“When the magi had gone, an angel of the Lord appeared to Joseph in a dream and said, ‘Rise, take the child and his mother, and flee to Egypt, and remain there until I tell you, for Herod is about to search for the child and destroy him.'” Matthew 2:13
The Holy Family was much like any other family. Mary and Joseph had just celebrated the birth of Jesus. How joyful it must have been when the wise men came to worship the Christ child, bringing gifts to celebrate His birth. Yet, as all families, this joy gave way to worry and fear. How did Joseph and Mary feel when they were directed by God’s angel to leave their homeland and escape with their small child to a land foreign to them? What is apparent in Matthew’s story is the fact the Holy Family became refugees. Christ, God’s son, was a refugee seeking asylum in a foreign land to avoid persecution.
How timely is Matthew’s biblical story today? As Benedictines and Christians, what does this story mean to us? For me, it prompts the following questions. As a Benedictine, do I recognize the plight of refugees? Am I able to see the “face of Christ” in all persons regardless of race, social backgrounds, religion or country of origin? Do I model Benedictine hospitality to those less fortunate than myself?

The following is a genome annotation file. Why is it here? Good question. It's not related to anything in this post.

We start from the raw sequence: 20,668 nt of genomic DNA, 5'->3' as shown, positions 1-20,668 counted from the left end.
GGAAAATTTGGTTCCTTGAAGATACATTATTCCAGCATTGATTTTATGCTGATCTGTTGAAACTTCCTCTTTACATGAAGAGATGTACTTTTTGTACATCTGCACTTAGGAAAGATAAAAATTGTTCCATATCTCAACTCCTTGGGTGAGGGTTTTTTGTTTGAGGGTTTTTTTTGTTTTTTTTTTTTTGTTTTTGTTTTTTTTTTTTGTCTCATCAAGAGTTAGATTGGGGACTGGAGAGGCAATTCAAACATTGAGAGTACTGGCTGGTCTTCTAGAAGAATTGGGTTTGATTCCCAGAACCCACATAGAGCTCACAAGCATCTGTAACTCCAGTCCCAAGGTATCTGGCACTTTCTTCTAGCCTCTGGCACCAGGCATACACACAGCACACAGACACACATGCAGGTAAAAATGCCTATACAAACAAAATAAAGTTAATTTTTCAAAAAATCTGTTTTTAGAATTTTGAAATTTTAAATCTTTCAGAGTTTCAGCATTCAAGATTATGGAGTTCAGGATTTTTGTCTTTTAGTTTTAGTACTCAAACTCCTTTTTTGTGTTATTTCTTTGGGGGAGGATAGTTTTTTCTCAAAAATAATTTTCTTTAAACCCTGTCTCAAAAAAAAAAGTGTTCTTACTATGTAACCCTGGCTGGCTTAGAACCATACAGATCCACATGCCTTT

St. Benedict instructed in the Rule to to receive guests with charity and humility. Esther de Waal, a well-known Benedictine, asks us two essential questions: Did we see Christ in them? Did they see Christ in us? These are simple, yet profound, questions for us to ponder in this new year.
Yes, the Holy Family was much like all families. Life filled with joys, sorrows and challenges. Let us hope in the new year we, as Benedictines, live our values for the world to witness blessing our families with Christ’s truth and light.
Blessings in the new year.
Mary Baier, OblSB